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  • Dr. Crounse,

    Believe that I am one of the rare individuals in eHealth that favors and promotes accreditation of health web sites.  The contemporary health web site has been defined by the folks at URAC. (For those who are not familiar with URAC, google it)

    Rationale for accreditation: well, Jayco has not addressed the need for oversight to protect health web site Users; URAC appears to have all the standards of best practice for securing and delivering medical content over the Internet and is a voluntary endeavor for those healthcare facilities that would like formal and standardized validation of their health web site practices.  Accreditation would protect health enthusiasts from procuring questionable and down right incorrect healthcare opinions.  Remember, Internet do no harm!

    This is my rant and I'm sticking to it! Go URAC or maybe if HIMSS would like to pick up the gauntlet...

    The Alchemist

  • Dear Dr. Crounse:

    would Microsoft consider creating an electronic medical record? You have all the components already, a combination of Word, Access and Outlook would do the job.

    Could you combine elements of MS office to form a less expensive, more flexible EMR?

  • Matthias,

    Thanks for writing.  Our approach is to encourage and support the development community and a rich ecosystem of partners to use our platform and applications to build solutions for the healthcare industry.  Many EMR solutions are built using our technologies.  It is also common to find physician offices and clinics, especially the smaller ones, using Microsoft Office in one way or another, and sometimes as an EMR.  Outside the US there are many instances of hospitals and clinics that run their entire clinical and administrative operations on Microsoft technology.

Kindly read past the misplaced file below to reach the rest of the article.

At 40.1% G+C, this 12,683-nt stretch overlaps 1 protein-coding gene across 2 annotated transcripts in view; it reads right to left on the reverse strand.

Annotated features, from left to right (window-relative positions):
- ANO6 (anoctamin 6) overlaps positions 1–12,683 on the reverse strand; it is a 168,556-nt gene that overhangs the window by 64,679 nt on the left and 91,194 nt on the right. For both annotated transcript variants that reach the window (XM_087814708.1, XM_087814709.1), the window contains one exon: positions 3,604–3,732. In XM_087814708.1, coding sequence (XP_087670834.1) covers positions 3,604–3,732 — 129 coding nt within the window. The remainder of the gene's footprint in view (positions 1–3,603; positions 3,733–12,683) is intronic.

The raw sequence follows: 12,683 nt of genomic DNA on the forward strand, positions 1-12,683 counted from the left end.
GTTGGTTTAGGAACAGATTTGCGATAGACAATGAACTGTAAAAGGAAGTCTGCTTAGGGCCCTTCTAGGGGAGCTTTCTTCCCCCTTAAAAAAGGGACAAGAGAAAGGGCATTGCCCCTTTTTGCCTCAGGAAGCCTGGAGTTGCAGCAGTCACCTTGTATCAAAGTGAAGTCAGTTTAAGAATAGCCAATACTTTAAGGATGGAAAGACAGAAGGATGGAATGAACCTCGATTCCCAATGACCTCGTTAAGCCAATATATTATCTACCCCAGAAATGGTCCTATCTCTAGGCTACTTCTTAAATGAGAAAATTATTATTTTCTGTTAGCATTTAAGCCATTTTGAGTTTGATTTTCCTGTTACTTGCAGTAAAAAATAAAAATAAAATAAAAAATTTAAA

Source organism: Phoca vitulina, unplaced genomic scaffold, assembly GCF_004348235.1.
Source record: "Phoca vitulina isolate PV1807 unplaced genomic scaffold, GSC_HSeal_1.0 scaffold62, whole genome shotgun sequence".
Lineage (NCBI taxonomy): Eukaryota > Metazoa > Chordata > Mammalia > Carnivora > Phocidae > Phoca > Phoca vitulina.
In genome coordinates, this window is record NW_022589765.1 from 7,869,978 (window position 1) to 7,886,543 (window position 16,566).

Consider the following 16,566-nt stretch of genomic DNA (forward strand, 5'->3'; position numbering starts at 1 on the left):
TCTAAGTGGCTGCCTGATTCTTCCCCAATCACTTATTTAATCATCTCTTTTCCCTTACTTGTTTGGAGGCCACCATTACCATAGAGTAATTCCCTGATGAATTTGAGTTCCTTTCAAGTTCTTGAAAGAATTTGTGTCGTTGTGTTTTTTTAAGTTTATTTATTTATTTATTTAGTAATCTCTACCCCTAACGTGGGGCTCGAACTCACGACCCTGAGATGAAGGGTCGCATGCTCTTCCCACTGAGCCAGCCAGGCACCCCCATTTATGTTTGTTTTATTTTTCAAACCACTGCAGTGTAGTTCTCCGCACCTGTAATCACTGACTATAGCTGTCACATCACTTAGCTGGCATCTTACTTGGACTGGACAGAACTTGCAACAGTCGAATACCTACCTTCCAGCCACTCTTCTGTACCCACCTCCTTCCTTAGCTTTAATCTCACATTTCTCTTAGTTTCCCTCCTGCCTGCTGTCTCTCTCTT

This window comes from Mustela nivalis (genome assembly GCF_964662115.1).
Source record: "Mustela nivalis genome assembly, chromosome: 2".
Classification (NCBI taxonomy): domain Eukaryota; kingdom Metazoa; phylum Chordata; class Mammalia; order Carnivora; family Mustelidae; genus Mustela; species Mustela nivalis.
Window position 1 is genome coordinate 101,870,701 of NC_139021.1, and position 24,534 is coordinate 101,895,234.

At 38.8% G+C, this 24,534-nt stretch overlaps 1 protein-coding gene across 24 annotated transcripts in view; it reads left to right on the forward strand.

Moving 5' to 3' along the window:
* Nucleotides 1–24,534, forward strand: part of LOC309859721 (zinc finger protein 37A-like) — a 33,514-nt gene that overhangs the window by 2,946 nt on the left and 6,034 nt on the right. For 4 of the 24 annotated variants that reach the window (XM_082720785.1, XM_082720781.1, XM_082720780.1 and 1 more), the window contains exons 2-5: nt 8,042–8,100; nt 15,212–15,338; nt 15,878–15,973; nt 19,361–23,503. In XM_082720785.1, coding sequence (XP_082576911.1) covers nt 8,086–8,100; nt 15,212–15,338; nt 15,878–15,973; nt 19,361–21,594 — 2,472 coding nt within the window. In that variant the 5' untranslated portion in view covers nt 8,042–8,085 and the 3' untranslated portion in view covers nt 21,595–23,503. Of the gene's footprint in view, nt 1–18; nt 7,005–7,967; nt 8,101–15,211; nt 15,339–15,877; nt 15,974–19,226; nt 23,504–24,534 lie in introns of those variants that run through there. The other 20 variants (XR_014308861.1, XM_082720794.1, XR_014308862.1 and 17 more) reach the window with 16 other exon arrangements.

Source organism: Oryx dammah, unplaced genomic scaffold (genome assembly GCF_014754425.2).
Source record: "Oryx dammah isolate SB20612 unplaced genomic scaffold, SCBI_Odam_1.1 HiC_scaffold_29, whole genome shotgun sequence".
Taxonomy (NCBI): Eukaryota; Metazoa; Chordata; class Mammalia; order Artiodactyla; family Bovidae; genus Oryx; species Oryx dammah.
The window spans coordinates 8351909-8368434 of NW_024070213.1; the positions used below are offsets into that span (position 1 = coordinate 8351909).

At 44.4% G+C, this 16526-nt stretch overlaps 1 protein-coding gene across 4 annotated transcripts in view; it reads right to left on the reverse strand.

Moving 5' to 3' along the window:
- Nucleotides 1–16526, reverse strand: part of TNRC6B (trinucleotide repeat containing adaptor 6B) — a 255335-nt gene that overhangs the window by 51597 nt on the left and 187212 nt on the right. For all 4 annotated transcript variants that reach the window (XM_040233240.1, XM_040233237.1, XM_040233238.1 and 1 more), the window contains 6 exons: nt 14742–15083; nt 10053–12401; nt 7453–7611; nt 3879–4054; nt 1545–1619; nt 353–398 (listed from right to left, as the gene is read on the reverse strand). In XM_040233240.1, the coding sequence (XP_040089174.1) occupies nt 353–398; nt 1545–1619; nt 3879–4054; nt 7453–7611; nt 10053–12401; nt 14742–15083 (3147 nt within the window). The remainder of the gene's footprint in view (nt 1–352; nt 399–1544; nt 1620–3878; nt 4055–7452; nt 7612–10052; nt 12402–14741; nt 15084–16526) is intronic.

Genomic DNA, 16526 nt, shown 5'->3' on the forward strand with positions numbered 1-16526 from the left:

Our Health Solutions Group is acquiring or developing applications for the enterprise market.  Although I cannot rule out that one day there might be an EMR from Microsoft; it is not on the immediate horizon.

    Bill Crounse, MD   Worldwide Health Director   Microsoft  

  • Dear Alchemist,

    Thanks for leaving a comment on my Blog.  Our Health Solutions Group will certainly verify any policies and practices related to their services with relevant bodies.  We have also elected to accredit our privacy policies with TRUSTe.

    Thanks again for writing.

    Bill Crounse, MD

  • >Our Health Solutions Group is acquiring or developing >applications for the enterprise market.  Although I cannot >rule out that one day there might be an EMR from >Microsoft; it is not on the immediate horizon.

    This exactly proves all my previous points by your own words :). Anyone who has some knowledge of the Healthcare IT industry and some brains can figure out that there is only a limited value in Azyxxi and Microsoft has to go "acquiring or developing" full-blown ERP/EMR system. Microsoft will surely piss off  their own partners and healthcare ISVs....